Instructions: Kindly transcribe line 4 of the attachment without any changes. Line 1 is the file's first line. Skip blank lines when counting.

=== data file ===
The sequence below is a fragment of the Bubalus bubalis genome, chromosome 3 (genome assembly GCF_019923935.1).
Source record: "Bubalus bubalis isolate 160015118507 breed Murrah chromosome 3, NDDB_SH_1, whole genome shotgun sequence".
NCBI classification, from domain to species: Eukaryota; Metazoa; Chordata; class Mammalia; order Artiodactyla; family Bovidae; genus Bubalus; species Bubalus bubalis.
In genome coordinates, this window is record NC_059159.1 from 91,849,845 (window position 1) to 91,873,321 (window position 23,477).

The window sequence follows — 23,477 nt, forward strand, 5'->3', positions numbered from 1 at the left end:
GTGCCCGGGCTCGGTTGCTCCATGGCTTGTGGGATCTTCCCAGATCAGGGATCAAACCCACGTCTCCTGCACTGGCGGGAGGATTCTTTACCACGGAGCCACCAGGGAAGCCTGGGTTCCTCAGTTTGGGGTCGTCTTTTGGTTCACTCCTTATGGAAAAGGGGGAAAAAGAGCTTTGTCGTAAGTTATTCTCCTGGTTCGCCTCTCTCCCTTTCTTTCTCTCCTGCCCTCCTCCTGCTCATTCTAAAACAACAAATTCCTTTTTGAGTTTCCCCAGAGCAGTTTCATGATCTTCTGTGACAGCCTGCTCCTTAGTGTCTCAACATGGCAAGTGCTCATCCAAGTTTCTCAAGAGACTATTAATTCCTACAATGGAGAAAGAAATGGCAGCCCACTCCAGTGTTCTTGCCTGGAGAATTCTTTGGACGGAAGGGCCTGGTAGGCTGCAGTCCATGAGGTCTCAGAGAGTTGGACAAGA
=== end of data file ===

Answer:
In genome coordinates, this window is record NC_059159.1 from 91,849,845 (window position 1) to 91,873,321 (window position 23,477).